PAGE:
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Between “Stranger in the Village” and I Am Not Your Negro
Jovita dos Santos Pinto
,
Noémi Michel
,
Patricia Purtschert
,
Paola Bacchetta
, and
Vanessa Naef

James Baldwin’s writing, his persona, as well as his public speeches, interviews, and discussions are undergoing a renewed reception in the arts, in queer and critical race studies, and in queer of color movements. Directed by Raoul Peck, the film I Am Not Your Negro decisively contributed to the rekindled circulation of Baldwin across the Atlantic. Since 2017, screenings and commentaries on the highly acclaimed film have prompted discussions about the persistent yet variously racialized temporospatial formations of Europe and the U.S. Stemming from a roundtable that followed a screening in Zurich in February 2018, this collective essay wanders between the audio-visual and textual matter of the film and Baldwin’s essay “Stranger in the Village,” which was also adapted into a film-essay directed by Pierre Koralnik, staging Baldwin in the Swiss village of Leukerbad. Privileging Black feminist, postcolonial, and queer of color perspectives, we identify three sites of Baldwin’s transatlantic reverberations: situated knowledge, controlling images, and everyday sexual racism. In conclusion, we reflect on the implications of racialized, sexualized politics for today’s Black feminist, queer, and trans of color movements located in continental Europe—especially in Switzerland and France.

James Baldwin Review
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The stories behind Egyptian mummies in museums
Author:

Two mummies buried in a museum garden … a coffin that rotates … skulls amassed for dubious research … What if the most interesting stories about Egyptian mummies are not the ones you know?

Mummified explores the curious, unsettling and controversial stories of the Egyptian mummies held by museums in France and Britain. From powdered mummies consumed as medicine, to mummies unrolled in public, dissected for race studies and DNA-tested in modern laboratories, there is a lot more to these ancient human remains than meets the eye. Following mummies on their journeys from Egypt to museums and private collections in Paris, London, Leicester and Manchester, the book revisits the history of these bodies that have fascinated Europeans for so long.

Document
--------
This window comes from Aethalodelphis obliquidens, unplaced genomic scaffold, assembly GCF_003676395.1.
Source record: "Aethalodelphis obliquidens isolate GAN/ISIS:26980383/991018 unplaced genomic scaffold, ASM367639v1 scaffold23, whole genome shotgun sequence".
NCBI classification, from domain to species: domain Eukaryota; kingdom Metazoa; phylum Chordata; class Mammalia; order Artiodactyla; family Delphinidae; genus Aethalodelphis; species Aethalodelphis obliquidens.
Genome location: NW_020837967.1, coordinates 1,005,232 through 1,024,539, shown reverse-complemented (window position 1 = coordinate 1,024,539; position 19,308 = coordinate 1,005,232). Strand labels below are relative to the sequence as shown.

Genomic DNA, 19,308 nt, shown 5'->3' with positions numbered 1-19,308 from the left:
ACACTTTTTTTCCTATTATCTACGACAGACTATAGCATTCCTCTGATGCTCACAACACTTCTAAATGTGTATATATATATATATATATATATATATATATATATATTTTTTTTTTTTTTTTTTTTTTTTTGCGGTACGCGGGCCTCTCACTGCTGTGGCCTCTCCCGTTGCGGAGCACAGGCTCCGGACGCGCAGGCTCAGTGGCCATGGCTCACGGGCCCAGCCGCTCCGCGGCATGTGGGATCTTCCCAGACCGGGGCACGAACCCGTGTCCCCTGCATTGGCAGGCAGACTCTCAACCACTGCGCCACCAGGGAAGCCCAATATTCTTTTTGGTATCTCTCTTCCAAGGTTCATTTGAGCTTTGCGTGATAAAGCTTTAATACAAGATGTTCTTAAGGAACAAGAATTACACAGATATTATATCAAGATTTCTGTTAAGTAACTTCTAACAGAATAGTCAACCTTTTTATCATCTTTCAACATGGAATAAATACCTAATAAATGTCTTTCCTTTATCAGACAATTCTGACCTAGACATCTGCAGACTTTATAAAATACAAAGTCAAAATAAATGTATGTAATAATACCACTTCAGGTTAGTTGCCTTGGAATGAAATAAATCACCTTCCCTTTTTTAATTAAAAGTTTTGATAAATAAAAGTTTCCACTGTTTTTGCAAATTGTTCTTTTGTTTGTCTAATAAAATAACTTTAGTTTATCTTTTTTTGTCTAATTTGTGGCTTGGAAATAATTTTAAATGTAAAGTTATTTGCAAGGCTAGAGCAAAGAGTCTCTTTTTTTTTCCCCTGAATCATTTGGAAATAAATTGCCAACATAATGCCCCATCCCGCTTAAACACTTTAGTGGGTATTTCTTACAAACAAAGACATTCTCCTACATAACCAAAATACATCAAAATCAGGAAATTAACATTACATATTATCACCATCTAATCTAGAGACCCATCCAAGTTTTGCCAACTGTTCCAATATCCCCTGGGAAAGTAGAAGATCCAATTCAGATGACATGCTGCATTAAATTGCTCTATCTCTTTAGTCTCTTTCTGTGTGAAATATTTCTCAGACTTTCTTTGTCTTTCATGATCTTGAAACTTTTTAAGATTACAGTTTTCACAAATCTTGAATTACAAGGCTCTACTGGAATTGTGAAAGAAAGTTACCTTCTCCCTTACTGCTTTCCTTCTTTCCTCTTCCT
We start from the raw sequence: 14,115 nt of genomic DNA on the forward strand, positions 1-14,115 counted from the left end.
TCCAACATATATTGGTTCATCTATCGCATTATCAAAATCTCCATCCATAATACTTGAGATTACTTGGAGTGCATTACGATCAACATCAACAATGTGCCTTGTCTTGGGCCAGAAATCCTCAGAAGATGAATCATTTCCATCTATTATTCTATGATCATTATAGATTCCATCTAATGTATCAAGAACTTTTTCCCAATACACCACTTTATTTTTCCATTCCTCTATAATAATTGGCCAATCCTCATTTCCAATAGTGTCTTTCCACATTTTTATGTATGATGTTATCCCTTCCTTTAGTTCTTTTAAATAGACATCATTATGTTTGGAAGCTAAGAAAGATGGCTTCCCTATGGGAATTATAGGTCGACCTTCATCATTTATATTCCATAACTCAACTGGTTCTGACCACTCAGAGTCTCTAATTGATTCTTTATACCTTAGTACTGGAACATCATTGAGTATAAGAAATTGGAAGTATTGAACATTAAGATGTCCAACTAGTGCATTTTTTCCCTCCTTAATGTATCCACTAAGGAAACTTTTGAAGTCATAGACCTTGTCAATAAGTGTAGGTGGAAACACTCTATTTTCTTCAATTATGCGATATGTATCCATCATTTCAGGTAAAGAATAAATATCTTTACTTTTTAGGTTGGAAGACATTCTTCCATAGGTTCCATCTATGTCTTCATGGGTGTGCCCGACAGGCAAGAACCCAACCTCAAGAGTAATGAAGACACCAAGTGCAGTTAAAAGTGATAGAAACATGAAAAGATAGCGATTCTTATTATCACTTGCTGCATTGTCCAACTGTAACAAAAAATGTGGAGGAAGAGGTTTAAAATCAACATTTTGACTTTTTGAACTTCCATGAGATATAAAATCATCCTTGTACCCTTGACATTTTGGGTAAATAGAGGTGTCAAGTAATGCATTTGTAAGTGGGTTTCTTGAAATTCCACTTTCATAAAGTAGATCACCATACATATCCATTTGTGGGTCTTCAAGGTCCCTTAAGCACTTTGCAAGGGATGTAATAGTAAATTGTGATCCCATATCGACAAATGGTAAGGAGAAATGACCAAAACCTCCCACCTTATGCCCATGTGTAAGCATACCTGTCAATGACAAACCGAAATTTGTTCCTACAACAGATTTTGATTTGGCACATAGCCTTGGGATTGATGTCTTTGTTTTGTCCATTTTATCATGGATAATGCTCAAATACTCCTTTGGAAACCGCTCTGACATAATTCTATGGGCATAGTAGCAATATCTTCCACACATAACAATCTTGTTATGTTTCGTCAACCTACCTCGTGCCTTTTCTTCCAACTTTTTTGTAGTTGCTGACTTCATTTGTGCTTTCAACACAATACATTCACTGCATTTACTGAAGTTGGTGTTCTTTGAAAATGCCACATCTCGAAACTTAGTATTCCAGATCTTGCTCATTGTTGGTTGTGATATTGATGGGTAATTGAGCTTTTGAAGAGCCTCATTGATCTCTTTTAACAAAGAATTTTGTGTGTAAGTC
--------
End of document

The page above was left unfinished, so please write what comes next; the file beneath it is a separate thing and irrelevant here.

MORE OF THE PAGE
Mummified explores stories of life and death, of collecting and viewing, and of interactions – sometimes violent and sometimes moving – that raise questions about the essence of what makes us human.

Mobilising affect in feminist, queer and anti-racist media cultures

The power of vulnerability interrogates the new language of vulnerability that has emerged in feminist, queer and anti-racist debates about the production, use and meanings of media. The book investigates the historical legacies and contemporary forms and effects of this language. In today’s media culture, traumatic first-person or group narratives have popular currency, mobilising affect from compassion to rage to gain cultural visibility and political advantage. In this context, vulnerability becomes a kind of capital, a resource or an asset that can and has been appropriated for various groups and purposes in public discourses, activism as well as cultural institutions. Thus, politics of representation translates into politics of affect, and the question about whose vulnerability counts as socially and culturally legible and acknowledged. The contributors of the book examine how vulnerability has become a battleground; how affect and vulnerability have turned into a politicised language for not only addressing but also obscuring asymmetries of power; and how media activism and state policies address so-called vulnerable groups. While the contributors investigate the political potential as well as the constraints of vulnerability for feminist, queer and antiracist criticism, they also focus on the forms of agency and participation vulnerability can offer.

Meghji Ali

This chapter brings the book to a conclusion. I review the contributions this book makes to studies of the Black middle class, critical race theory, cultural sociology, and race and class more broadly. I also examine how my research can open up new studies in cultural sociology, critical race studies, and international perspectives on the Black middle class. The book also reflects on the theme of the book series: racism, resistance, and social change, where I argue that a growth in a Black middle class does not mean there is growing racial equality in Britain.

in Black middle class Britannia
Substance, symbols, and hope
Author:

The election of Barack Obama was a milestone in US history with tremendous symbolic importance for the black community. But was this symbolism backed up by substance? Did ordinary black people really benefit under the first black president?